No, this is not a blog post about how to figure out if your electrician has connected your fuses, switches, and circuit breakers in the right way. Although, I recommend that you have one of those done by somebody who actually knows what they’re talking about in that dimension. This post is about the polarity in educational testing: there are those who hate it and those who appreciate it. I guess there are some who love it, but let’s not go overboard.
What would render public conversations about testing less controversial and disputatious? Is there a mode of interaction among people with different viewpoints about testing that would allow for “the possibility of disagreement without enmity”? That last phrase came at me from a New York Times Agnes Callard essay on Aristotle that also differentiated messaging from “literal speech” by defining the latter as “systematically truth-directed methods of persuasion — argument and evidence”. I think that phrase also describes good tests, but in making such an contention the possibility exists that I am crossing the line into what Callard describes as messaging: the “kind of speech that it would be a mistake to take literally… (Speech) that falls under the rubric of ‘making a statement,’ … words (that) exist to perform some extra-communicative task; in messaging speech, some aim other than truth-seeking is always at play.” In other words, my application of Callard’s phrase above with such loaded words as ‘systematically’, ‘truth directed’, ‘argument and evidence’ portrays tests as on the side of all of these objective (usually) valued dimensions.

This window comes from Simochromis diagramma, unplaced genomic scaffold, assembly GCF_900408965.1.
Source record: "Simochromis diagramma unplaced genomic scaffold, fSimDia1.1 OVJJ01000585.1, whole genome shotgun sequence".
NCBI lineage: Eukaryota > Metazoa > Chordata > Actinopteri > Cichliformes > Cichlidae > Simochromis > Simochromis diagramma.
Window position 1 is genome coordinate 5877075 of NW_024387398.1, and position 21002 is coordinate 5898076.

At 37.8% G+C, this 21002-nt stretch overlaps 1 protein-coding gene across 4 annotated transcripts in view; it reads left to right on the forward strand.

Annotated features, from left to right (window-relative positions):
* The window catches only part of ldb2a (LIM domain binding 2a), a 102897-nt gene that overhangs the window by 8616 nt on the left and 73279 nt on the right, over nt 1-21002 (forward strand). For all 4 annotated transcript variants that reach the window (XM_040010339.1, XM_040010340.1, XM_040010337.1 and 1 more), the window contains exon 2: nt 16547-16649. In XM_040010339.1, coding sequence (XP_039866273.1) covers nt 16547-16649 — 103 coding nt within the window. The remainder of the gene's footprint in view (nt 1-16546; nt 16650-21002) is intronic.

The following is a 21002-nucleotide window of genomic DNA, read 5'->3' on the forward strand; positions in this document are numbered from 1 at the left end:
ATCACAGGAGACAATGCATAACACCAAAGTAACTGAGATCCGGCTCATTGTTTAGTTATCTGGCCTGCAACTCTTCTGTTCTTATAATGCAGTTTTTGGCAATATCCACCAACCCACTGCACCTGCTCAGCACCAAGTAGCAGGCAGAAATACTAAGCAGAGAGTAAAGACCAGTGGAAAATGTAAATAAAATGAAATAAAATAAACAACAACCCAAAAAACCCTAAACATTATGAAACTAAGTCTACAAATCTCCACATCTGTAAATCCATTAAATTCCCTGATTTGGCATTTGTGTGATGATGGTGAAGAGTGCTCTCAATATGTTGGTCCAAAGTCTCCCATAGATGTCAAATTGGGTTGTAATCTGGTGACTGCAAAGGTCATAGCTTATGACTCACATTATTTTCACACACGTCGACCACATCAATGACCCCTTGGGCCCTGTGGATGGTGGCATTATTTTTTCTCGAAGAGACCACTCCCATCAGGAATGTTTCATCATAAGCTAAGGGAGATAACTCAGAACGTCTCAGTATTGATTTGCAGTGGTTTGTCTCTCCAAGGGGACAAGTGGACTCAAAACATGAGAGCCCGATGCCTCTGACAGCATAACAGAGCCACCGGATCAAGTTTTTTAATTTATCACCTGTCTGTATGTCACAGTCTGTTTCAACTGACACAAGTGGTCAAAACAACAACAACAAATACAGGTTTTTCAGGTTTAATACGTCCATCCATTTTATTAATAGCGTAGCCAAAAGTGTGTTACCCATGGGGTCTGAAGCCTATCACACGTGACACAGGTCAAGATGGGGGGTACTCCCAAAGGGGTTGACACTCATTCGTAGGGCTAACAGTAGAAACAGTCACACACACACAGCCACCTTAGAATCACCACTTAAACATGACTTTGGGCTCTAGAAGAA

That I grabbed Callard’s phrase as being synonymous with the intentions and actions of a ‘good test’ shows a particular cognitive bias at work; a kind of motivated reasoning to appropriate supportive material for my already formed and deeply entrenched belief that tests serve important purposes in our society and that movements against testing may cause harm to our world. That gets us back to the first question: what would render public conversations about testing less controversial and disputatious given our reflexive tendency to exhibit a confirmation bias, a favoring and highlighting of ideas and information congruent with our existing beliefs. People who hate testing will look for articles and posts that point to the deficiencies and even destructiveness wreaked by testing. People who espouse testing… Well, you know the answer.